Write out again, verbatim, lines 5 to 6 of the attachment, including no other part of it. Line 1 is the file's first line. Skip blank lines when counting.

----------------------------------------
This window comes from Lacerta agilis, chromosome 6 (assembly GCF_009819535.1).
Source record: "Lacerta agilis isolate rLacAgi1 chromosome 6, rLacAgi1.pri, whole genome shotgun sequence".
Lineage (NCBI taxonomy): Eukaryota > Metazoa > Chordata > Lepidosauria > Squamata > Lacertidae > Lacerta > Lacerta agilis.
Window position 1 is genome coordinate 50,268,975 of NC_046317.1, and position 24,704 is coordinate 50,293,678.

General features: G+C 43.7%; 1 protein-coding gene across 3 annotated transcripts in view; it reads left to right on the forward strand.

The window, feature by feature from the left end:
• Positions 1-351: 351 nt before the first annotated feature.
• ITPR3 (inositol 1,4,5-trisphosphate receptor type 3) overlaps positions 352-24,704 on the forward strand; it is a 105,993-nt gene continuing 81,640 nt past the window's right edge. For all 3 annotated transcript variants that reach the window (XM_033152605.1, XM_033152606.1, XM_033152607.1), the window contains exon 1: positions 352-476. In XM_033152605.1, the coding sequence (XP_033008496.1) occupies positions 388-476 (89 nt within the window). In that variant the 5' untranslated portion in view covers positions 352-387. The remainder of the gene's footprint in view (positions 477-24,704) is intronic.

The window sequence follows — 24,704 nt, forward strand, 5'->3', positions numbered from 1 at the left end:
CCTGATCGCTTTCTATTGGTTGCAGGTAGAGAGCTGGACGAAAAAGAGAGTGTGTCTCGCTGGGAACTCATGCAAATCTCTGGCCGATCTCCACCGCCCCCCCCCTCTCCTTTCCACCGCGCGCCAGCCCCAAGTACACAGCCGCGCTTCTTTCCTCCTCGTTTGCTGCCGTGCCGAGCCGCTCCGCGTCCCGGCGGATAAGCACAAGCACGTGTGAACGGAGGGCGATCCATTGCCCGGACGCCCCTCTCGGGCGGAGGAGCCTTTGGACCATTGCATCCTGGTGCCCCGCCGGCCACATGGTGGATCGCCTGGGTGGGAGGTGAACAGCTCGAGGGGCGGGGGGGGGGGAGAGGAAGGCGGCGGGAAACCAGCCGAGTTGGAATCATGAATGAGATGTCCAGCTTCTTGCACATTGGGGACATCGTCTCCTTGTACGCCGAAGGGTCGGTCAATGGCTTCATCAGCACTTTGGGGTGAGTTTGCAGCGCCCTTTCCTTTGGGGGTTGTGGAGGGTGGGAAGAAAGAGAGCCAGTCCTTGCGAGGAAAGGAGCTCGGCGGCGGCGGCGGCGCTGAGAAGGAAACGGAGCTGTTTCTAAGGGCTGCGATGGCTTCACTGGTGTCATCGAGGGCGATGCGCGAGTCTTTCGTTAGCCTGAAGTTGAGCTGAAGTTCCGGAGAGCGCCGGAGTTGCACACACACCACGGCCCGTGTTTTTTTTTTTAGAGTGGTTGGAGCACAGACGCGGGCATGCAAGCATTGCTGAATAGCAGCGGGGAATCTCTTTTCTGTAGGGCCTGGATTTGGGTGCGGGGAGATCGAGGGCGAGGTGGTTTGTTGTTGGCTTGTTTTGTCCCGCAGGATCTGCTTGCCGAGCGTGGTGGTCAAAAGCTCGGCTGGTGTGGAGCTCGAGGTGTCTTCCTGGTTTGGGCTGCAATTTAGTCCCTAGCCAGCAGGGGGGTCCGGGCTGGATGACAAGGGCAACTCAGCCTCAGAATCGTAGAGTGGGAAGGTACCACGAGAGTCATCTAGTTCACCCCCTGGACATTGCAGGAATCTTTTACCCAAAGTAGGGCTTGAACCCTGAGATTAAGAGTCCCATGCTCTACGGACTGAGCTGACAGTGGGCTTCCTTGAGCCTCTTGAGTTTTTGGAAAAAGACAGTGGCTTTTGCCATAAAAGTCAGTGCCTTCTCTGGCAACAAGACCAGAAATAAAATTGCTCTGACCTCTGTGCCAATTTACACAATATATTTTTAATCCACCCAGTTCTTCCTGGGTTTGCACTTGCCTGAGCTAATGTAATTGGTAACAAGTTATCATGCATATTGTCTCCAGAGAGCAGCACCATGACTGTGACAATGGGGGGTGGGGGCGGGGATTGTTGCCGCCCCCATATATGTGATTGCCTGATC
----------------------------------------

General features: G+C 43.7%; 1 protein-coding gene across 3 annotated transcripts in view; it reads left to right on the forward strand.

The window, feature by feature from the left end: